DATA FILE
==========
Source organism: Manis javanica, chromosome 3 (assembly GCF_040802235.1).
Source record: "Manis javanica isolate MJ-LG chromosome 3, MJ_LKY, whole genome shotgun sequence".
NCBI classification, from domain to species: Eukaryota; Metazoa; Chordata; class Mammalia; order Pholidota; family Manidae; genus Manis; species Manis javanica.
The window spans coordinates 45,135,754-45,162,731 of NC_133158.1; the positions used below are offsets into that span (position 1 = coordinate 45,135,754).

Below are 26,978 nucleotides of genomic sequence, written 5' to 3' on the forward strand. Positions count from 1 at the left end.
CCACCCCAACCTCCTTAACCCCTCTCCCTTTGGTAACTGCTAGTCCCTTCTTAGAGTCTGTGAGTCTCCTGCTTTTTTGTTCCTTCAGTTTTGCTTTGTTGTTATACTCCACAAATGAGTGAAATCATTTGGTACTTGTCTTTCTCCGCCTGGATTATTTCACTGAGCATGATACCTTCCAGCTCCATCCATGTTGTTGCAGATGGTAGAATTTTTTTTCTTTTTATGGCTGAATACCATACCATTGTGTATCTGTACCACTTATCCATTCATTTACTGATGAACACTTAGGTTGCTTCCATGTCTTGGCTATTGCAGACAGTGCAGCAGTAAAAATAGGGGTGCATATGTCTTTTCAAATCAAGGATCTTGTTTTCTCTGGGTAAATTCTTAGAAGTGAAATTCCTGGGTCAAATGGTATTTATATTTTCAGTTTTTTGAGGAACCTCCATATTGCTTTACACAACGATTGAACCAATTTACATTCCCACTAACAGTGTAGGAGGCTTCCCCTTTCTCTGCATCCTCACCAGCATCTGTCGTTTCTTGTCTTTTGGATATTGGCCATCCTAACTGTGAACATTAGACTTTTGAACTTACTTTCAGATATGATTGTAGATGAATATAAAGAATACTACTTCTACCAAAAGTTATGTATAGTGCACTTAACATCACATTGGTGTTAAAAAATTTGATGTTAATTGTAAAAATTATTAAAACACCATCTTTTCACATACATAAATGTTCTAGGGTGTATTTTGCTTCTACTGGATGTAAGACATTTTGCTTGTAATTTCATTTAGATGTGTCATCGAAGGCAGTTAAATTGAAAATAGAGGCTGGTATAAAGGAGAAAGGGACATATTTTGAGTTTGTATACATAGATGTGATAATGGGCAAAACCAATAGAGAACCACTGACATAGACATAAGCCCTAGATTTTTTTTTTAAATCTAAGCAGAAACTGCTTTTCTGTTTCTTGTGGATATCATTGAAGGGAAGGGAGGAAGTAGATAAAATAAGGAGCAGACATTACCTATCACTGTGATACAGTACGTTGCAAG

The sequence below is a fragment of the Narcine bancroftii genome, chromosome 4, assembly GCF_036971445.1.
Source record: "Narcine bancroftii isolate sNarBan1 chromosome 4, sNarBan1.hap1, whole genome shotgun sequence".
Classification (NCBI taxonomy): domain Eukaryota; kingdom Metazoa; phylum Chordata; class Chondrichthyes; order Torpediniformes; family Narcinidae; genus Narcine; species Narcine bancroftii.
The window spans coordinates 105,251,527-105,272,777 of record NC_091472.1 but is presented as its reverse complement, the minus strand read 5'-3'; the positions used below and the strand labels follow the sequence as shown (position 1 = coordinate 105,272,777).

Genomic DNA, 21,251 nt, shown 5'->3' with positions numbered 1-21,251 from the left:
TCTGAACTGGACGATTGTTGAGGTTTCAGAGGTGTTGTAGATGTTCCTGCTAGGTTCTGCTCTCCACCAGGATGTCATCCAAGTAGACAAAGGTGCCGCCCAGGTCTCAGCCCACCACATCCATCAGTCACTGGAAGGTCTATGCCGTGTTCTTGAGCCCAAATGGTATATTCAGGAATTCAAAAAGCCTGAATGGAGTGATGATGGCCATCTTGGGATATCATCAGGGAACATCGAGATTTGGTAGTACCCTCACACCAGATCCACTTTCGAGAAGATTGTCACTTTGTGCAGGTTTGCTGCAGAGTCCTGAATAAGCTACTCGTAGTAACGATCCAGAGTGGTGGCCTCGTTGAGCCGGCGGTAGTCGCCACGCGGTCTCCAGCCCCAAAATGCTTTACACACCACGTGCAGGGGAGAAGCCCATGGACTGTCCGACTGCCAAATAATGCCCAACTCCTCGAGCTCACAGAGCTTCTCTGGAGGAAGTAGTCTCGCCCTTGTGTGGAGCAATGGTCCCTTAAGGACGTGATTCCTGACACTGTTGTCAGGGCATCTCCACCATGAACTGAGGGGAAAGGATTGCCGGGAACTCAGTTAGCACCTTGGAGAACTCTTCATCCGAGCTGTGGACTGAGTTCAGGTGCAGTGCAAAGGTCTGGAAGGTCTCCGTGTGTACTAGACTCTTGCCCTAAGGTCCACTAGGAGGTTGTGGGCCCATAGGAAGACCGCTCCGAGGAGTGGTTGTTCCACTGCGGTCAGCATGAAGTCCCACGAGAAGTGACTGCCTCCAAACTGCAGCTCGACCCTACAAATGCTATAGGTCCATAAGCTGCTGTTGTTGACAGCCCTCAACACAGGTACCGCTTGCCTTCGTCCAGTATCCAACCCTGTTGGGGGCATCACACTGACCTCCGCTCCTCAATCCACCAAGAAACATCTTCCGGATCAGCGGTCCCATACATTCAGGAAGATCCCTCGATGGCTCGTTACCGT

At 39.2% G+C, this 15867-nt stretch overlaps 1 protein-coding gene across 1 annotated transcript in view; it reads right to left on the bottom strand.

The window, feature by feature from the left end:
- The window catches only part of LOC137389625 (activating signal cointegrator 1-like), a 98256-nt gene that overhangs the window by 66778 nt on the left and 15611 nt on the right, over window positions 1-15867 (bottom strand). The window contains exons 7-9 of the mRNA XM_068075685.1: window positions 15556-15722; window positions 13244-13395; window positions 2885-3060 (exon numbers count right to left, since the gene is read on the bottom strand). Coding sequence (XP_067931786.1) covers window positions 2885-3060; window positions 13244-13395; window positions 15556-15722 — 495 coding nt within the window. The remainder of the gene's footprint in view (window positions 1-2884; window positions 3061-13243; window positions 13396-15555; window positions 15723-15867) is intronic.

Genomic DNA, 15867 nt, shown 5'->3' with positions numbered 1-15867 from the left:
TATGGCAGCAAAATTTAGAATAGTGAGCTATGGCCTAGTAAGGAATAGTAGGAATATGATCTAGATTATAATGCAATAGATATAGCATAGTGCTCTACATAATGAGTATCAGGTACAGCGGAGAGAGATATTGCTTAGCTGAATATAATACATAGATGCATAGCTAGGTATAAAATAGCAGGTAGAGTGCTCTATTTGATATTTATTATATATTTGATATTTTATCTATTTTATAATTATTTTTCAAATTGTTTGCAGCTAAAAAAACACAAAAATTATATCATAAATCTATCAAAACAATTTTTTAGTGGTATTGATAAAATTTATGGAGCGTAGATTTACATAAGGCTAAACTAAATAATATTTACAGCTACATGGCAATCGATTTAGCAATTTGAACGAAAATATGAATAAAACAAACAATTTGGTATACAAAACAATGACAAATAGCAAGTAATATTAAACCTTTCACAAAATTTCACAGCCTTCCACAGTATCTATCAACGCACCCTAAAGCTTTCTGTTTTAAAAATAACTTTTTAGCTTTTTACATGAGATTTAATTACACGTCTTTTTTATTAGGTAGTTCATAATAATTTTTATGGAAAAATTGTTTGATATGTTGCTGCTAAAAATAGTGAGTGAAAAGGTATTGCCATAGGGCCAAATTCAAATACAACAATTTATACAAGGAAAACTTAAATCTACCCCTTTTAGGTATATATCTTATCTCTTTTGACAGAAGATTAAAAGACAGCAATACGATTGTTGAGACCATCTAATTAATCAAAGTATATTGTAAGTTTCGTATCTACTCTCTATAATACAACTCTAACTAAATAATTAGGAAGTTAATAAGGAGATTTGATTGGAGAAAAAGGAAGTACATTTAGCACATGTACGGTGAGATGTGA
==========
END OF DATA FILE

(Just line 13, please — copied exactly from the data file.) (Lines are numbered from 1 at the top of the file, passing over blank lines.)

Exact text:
At 39.2% G+C, this 15867-nt stretch overlaps 1 protein-coding gene across 1 annotated transcript in view; it reads right to left on the bottom strand.